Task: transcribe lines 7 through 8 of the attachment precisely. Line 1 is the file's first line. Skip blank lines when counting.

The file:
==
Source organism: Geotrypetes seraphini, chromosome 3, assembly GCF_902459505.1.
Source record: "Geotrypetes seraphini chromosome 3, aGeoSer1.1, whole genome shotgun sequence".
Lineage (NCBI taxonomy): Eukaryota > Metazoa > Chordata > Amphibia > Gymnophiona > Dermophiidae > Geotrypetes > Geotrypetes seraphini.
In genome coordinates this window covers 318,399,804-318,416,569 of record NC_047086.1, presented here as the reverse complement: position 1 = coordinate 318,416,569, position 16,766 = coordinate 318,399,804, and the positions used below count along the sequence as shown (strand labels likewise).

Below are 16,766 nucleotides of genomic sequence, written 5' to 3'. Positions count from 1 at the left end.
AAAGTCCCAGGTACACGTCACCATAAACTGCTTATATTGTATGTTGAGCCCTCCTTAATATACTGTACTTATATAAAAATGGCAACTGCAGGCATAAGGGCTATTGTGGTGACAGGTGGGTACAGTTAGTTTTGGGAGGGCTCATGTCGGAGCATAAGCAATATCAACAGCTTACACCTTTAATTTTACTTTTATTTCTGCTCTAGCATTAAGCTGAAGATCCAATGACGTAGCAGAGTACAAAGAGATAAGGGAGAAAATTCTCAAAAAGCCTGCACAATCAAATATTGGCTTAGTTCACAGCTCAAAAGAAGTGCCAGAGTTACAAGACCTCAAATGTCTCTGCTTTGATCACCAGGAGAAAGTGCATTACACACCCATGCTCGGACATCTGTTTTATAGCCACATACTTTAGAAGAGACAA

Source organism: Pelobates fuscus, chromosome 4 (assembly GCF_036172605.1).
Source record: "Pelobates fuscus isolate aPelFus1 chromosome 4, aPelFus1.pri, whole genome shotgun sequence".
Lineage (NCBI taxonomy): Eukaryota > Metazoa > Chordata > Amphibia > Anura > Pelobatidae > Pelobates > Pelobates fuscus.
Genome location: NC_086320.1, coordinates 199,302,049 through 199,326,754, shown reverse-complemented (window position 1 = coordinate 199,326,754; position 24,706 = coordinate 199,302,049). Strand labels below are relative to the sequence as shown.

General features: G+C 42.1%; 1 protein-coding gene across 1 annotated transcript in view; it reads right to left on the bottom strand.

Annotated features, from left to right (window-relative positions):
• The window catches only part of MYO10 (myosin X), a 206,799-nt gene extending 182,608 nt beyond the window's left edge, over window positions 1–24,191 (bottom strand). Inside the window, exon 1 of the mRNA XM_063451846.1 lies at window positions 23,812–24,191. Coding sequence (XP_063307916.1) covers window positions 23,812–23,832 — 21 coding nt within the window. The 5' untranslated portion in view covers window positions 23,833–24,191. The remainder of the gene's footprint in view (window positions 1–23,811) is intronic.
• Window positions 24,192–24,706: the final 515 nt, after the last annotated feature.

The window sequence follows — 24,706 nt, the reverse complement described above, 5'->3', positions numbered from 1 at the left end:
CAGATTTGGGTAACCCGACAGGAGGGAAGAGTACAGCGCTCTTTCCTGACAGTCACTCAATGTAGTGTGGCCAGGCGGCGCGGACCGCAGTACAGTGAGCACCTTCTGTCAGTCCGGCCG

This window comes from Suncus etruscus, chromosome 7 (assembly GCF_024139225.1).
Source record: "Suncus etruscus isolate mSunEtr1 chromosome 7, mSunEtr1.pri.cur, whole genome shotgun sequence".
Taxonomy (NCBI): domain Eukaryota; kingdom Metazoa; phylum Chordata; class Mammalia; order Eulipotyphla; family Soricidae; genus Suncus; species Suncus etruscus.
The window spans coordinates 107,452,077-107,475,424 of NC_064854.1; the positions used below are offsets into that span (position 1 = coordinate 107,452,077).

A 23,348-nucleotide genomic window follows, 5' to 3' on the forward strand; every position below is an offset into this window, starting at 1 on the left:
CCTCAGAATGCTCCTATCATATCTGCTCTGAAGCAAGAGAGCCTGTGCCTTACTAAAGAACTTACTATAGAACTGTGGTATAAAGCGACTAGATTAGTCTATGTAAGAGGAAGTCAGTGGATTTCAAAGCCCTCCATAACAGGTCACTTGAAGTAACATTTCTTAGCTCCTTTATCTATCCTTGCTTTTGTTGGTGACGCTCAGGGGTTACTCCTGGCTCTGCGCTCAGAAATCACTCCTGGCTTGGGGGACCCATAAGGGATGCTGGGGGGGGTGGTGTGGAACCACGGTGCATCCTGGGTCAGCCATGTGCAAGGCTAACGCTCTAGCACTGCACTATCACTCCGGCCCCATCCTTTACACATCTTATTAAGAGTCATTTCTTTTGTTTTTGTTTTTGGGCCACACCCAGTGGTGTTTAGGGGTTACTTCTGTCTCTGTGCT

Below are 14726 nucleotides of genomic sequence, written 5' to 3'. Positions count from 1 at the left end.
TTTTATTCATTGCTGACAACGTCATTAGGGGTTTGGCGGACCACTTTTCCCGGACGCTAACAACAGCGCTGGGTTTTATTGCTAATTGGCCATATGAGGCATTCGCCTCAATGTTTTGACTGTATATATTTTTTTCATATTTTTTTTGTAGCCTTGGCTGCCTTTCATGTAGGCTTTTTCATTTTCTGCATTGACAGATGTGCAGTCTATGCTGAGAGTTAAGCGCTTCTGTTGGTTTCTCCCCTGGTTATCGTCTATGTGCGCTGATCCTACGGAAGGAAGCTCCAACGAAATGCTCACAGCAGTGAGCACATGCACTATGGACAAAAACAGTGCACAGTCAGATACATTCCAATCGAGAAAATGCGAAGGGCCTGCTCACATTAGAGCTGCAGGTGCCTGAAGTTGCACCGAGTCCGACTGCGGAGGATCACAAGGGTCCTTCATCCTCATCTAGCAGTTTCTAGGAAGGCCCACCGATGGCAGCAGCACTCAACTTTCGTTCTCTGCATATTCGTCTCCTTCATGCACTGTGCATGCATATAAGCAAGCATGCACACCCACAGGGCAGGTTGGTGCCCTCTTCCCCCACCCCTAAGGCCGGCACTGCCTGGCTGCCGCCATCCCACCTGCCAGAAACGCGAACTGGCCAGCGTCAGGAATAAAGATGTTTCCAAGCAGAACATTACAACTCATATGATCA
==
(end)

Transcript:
Source organism: Pelobates fuscus, chromosome 4 (assembly GCF_036172605.1).
Source record: "Pelobates fuscus isolate aPelFus1 chromosome 4, aPelFus1.pri, whole genome shotgun sequence".